And a knight would encounter fifty deaths sooner than part with this cherished emblem. It is recorded of Garcia Perez de Vargas, a noble-minded Spanish knight of the thirteenth century, that he and a companion were once suddenly met by a party of seven Moors. His friend fled: but not so Perez; he at once prepared himself for the combat, and while keeping the Moors at bay, who hardly seemed inclined to fight, he found that his scarf had fallen from his shoulder.

He look'd around, and saw the Scarf, for still the Moors were near,
And they had pick'd it from the sward, and loop'd it on a spear.
'These Moors,' quoth Garci Perez, 'uncourteous Moors they be—
Now.bv my soul, the scarf they stole, yet durst not question me!

. .oissart, by Lord Berners, vol. i. p. 270.

"'Now, reach once more my helmet.' The Esquire said him, nay, 'For a silken string why should you fling, perchance, your life

away?' 'I had it from my lady,' quoth Garci, *long ago, And never Moor that scarf, be sure, in proud Seville shall show.'

** But when the Moslems saw him, they stood in firm array: He rode among their armed throng, he rode right furiously. 'Stand, stand, ye thieves and robbers, lay down my lady's pledge,' He cried, and ever as he cried, they felt his faulchion's edge.

"That day when the lord of Vargas came to the camp alone, The scarf, his lady's largess, around his breast was thrown: Bare was his head, his sword was red, and from his pommel strung Seven turbans green, sore hack'd I ween, before Garci Perez hung."

It casts a redeeming trait on this butchering sort or bravery to find that when the hero returned to the camp he steadily refused to reveal the name of the person who had so cravenly deserted him.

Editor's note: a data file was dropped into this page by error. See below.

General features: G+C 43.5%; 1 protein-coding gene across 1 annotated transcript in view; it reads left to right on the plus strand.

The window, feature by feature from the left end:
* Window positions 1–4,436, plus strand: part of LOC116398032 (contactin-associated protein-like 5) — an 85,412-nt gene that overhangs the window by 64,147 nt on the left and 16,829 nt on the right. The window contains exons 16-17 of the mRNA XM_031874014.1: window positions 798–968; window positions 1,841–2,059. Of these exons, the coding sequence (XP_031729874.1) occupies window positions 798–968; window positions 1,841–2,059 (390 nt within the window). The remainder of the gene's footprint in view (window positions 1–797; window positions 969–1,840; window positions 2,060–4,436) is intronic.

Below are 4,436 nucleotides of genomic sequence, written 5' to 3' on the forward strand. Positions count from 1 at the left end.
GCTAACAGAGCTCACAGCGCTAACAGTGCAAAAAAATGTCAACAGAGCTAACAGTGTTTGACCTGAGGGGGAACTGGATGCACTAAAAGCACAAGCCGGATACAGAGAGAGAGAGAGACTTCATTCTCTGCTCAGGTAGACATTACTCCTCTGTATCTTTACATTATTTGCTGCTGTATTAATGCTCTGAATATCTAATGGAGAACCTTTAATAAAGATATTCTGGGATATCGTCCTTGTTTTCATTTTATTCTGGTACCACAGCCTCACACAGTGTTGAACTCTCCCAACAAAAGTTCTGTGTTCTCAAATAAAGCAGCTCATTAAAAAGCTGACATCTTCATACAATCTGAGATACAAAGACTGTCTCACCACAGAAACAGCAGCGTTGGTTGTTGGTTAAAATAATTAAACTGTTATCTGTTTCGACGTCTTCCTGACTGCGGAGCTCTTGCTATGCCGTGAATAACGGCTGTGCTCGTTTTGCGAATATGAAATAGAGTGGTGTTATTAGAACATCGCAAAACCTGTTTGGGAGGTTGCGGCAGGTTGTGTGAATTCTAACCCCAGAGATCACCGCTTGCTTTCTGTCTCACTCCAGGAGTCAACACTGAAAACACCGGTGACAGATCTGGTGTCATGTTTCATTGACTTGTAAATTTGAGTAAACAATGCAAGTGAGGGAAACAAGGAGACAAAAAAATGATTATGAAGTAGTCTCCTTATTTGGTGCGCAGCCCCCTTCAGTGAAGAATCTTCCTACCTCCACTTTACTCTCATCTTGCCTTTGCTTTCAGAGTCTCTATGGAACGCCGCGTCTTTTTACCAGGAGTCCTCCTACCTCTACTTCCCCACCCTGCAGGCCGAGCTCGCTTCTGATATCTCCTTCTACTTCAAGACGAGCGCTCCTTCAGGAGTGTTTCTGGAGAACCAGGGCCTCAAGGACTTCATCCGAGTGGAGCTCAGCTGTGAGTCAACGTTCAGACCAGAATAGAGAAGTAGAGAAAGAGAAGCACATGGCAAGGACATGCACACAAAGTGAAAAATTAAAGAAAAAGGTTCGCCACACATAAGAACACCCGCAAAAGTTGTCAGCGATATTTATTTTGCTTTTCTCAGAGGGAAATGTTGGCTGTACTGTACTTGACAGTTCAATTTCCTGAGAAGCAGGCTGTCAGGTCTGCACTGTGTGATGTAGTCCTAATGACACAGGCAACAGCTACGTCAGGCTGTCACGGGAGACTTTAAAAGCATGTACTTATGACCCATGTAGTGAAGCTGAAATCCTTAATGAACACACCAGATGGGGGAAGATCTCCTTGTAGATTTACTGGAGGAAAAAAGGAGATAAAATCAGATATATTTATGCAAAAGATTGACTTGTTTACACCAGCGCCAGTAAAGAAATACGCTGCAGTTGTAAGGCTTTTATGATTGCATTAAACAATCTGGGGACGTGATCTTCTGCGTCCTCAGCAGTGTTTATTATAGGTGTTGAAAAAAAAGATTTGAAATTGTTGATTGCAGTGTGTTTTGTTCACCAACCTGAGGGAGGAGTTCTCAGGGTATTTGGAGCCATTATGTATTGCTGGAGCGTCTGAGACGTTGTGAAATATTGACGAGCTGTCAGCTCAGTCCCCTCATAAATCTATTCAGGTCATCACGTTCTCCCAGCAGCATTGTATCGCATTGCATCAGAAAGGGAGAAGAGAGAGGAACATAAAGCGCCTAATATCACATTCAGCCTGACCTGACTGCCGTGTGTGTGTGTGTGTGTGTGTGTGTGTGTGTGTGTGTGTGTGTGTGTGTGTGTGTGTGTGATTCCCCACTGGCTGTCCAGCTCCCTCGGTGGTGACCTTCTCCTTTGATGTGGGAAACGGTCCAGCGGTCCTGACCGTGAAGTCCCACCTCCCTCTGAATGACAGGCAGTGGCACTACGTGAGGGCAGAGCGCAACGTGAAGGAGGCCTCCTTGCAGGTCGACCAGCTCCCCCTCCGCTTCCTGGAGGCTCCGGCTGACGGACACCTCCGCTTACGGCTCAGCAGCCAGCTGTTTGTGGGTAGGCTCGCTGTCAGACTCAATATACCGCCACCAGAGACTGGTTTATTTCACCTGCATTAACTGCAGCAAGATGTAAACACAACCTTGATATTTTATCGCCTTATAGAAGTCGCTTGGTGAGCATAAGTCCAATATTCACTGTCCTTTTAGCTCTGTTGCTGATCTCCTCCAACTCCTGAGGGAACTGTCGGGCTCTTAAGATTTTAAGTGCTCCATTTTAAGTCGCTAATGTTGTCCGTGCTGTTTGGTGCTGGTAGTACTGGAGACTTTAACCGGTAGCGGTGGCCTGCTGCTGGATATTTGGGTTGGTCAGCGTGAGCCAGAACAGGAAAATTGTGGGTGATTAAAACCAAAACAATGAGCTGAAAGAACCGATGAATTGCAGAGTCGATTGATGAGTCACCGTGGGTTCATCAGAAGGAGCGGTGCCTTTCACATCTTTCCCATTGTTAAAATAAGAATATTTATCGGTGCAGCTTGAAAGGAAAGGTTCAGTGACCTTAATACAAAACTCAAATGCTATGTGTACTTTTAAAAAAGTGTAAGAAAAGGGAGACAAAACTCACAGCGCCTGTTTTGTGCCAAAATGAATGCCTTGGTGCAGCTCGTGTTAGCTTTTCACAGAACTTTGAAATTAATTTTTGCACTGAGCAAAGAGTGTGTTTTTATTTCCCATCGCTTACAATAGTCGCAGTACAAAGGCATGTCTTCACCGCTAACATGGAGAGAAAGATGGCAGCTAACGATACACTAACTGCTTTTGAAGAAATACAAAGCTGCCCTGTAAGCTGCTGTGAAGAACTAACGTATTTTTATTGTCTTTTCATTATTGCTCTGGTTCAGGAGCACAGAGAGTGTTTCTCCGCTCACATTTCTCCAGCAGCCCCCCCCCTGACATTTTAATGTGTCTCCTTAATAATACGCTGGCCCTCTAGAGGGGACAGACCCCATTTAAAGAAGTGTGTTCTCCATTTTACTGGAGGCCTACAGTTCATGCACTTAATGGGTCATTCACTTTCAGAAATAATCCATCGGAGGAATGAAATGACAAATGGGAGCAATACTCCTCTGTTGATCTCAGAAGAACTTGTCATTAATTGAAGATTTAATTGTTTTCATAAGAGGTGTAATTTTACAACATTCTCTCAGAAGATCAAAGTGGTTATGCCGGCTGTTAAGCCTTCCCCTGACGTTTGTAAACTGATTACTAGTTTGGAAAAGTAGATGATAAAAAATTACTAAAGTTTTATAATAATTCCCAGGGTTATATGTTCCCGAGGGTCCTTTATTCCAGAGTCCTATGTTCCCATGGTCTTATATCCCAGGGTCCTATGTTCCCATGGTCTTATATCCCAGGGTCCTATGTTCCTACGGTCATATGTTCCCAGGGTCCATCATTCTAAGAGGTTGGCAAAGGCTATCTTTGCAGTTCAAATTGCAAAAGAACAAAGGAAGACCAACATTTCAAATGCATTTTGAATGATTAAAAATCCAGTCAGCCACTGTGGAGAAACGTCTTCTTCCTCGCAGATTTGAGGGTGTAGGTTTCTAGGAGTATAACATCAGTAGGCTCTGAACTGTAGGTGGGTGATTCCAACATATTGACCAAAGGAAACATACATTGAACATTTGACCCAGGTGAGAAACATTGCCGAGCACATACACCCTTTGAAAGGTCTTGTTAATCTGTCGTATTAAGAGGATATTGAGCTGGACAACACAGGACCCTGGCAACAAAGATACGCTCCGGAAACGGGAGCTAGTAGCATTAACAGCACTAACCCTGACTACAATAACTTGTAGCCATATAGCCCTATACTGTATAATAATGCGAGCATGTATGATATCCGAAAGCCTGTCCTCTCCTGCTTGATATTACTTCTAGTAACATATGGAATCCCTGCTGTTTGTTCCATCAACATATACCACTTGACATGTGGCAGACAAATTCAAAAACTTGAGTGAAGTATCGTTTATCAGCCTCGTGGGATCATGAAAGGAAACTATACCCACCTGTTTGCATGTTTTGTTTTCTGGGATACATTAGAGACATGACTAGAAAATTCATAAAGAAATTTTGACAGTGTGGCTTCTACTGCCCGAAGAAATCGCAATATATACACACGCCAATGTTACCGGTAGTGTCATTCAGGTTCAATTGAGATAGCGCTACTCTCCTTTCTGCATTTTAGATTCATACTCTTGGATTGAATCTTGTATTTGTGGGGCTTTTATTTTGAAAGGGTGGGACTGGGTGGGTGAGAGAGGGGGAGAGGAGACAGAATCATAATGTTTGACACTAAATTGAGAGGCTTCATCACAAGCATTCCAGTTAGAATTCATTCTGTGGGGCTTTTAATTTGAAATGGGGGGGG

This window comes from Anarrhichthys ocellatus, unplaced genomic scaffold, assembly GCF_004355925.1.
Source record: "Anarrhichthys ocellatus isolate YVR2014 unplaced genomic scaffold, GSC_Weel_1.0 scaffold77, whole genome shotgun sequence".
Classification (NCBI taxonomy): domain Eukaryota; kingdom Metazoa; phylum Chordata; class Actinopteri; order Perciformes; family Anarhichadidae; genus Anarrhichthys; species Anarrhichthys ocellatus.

But the favours which ladies presented to a knight were various; consisting of " jewels, ensigns of noblesse, scarfs, hoods, sleeves, mantles, bracelets, knots of ribbon; in a word, some detached part of their dress." These he always placed conspicuously on his person, and defended, as he would have done his life. Sometimes a lock of his fair one's hair inspired the hero:

"Than did he her heere unfolde,

And on his helme it set on hye,
With rede thredes of ryche golde,

Whiche he had of his lady.
Full richely his shelde was wrought,

With asure stones and beten golde,
But on his lady was his thought,

The yelowe heere what he dyd beholde." *

* The Fair Lady of Faguell.

It is recorded in "Perceforest," that at the end of one tournament " the ladies were so stripped of their head attire, that the greatest part of them were quite bareheaded, and appeared with their hair spread over their shoulders yellower than the finest gold; their robes also were without sleeves; for all had been given to adorn the knights; hoods, cloaks, kerchiefs, stomachers, and mantuas. But when they beheld themselves in this woful plight, they were greatly abashed, till, perceiving every one was in the same condition, they joined in laughing at this adventure, and that they should have engaged with such vehemence in stripping themselves of their clothes from off their backs, as never to have perceived the loss of them."

A sleeve (more easily detached than we should fancy those of the present day) was a very usual token.

Elayne, the faire mayden of Astolat gave Syr Launcelot " a reed sleeve of scarlet wel embroudred with grete perlys," which he wore for a token on his helmet; and in real life it is recorded that in a serious, but not desperate battle, at the court of Burgundy, in 1445, one of the knights received from his lady a sleeve of delicate dove colour, elegantly embroidered; and he fastened this favour on his left arm.

Chevalier Bayard being declared victor at the tournament of Carignan, in Piedmont, he refused, from extreme delicacy, to receive the reward assigned him, saying, "The honour he had gained was solely owing to the sleeve, which a lady had given him, adorned with a ruby worth a hundred ducats." The